When my son, George, returned home from preschool that first day in December, he couldn’t wait to tell me about their new class elf, Snowflake. “She made a snow angel on our teacher’s desk!” he said, giggling.
Each day, he came home with new stories about Snowflake: she built a fort out of peppermints, she played in a ball pit of M&Ms, she got herself stuck on the ceiling fan. I laughed at each report, thankful for the creativity and care his teachers invested in curating this magical, new tradition.
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About a week into the festivities, though, George arrived home with a question: “why don’t we have an elf at home?” I gulped and shrugged my shoulders as I unloaded the dishwasher.
“I guess, well, because Mommy doesn’t want one,” I replied.
“Why wouldn’t you want one? They’re so fun.”
“They seem like a lot of work to me,” I said after a short pause.
I actually couldn’t imagine taking on more responsibilities. Between work and motherhood, I could hardly keep the house plants alive. I felt myself falling short in every area of my life. And I had the perpetual sense that someone was watching me, evaluating my performance, taking note of each time I served chicken nuggets for two meals in a row or bribed my kids with candy to take their baths.
I had a list of unwritten rules about what was required to be a good mother. Each day we did not work toward our goal of 1,000 hours outside or 30 minutes of read-aloud time, I sensed that I was receiving a demerit. That someone, somewhere, was going to place me on the naughty list.
The idea of adding an elf—a figure I had to move, arrange, and play pretend with, all after tucking my kids into bed—to my already full load felt like an unwelcome burden.
Still, George wanted an elf. He was enamored… and persistent. So I conceded to his wishes and placed an order for our own house elf. When it appeared on our doorstep, my son was ecstatic. He nodded at me as I lifted the elf from his package. In it, there was a book: one that detailed a narrative about the elf. There, we were also introduced to a list of rules.
According to the Elf on the Shelf book that accompanies the figure, kids are told that 1) they can’t touch the elf without it losing its magic, and 2) the elf leaves each evening after bedtime to visit the North Pole and returns in the morning. After reading the book aloud, I said to my son, “but that’s not how the elf is going to live here.”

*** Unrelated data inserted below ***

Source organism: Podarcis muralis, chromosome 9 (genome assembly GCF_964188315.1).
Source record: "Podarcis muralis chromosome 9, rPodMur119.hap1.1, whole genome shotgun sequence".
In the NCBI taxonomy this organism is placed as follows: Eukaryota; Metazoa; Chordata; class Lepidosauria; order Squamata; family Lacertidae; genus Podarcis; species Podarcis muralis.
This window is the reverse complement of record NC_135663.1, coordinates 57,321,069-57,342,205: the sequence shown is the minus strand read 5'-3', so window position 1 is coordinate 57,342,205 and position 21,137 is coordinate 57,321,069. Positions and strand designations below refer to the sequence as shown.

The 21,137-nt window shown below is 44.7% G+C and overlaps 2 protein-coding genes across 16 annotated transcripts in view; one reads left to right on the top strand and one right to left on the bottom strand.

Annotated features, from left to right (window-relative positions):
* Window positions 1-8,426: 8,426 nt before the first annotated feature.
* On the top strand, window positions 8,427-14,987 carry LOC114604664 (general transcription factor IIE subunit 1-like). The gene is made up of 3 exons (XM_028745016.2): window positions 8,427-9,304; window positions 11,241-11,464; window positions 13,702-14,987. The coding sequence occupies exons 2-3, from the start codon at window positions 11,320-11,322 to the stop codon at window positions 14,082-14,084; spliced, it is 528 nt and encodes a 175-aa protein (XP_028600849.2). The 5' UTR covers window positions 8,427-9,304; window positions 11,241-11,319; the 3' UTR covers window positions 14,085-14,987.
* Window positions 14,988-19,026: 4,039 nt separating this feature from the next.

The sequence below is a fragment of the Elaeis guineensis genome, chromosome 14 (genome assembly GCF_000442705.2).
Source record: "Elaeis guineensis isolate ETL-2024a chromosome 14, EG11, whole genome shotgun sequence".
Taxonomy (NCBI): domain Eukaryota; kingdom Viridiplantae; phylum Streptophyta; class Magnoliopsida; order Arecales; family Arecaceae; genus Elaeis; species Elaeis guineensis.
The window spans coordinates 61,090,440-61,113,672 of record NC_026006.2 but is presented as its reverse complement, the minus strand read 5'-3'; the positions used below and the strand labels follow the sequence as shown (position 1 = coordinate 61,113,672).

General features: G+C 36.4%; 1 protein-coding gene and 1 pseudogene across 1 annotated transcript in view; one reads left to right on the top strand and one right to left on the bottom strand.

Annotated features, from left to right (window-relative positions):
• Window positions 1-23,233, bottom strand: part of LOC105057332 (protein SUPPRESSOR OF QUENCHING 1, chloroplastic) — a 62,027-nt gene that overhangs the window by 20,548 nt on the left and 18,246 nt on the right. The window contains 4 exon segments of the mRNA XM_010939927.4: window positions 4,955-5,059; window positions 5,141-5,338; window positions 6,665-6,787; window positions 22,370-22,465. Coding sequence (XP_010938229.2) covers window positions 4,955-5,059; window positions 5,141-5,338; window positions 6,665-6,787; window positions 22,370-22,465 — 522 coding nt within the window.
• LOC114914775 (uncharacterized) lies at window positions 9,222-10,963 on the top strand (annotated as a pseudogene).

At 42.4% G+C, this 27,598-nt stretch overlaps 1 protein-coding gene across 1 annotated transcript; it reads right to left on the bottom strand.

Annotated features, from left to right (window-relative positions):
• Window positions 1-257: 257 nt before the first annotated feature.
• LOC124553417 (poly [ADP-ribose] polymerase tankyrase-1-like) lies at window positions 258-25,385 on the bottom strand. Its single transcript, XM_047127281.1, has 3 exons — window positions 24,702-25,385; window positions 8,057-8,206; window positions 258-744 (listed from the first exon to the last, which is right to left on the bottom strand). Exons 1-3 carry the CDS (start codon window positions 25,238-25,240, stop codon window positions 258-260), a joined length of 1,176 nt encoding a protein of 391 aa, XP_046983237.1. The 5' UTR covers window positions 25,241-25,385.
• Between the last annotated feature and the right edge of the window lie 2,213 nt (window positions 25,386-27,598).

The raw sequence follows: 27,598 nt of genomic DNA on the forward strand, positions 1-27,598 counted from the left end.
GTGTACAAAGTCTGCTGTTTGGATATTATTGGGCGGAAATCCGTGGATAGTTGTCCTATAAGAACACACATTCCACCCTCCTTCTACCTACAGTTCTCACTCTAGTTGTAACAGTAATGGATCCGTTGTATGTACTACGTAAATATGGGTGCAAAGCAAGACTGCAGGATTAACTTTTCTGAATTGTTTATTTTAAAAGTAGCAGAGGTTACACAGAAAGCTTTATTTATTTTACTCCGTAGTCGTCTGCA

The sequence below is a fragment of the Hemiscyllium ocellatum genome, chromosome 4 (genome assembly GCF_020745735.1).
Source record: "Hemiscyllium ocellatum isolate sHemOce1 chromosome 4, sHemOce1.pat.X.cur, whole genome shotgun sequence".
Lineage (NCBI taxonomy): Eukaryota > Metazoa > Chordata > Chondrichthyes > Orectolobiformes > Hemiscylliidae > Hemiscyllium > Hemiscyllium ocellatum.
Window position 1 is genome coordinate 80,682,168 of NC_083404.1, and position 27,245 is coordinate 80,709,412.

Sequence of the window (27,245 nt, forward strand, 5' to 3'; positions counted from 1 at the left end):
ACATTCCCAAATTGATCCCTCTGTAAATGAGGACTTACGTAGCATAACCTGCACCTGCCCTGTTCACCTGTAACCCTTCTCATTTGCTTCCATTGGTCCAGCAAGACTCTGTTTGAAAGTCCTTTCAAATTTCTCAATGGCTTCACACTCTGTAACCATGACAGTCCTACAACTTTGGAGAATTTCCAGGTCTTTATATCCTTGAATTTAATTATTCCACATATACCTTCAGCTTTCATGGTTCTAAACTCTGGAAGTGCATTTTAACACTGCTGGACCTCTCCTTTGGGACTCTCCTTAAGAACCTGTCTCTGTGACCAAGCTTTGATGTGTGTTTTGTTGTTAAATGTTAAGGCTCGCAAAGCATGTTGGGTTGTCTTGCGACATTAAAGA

I proceeded to invite my son to take charge of the elf. I told him that he got to touch him and move him—that he was responsible for creating the magic. At first, he resisted: “that’s not what they let us do at school,” he replied. But then I told him, “not all elves have to live the same way.”
He accepted my logic. And it ended up being such a success! While I cooked dinner, my son made the elf a wardrobe out of construction paper. As I tidied the house at night, he built the elf a palace out of Magna-Tiles. On more than one occasion, I overheard him singing the elf a lullaby before they both went to sleep, together, in the same bed.
These new rules, where my son was in charge, fostered pretend play and imagination. It didn’t have to go this way, of course. There is no textbook for these sorts of things. The magic was in the freedom. By refusing to follow a formula, I gave myself a holiday—one where I could bear witness to just how good, how perfect, my son is without my micromanagement.
I found, too, that I could have an actual vacation whenever I resisted some of my internalized beliefs about good motherhood. I purchased grocery store brownies for a potluck rather than dirtying the kitchen to make homemade. I counted Christmas movies not as screen time but as memories. I prioritized my own joy rather than some projection of perfection—and my whole family had a happier holiday because of it.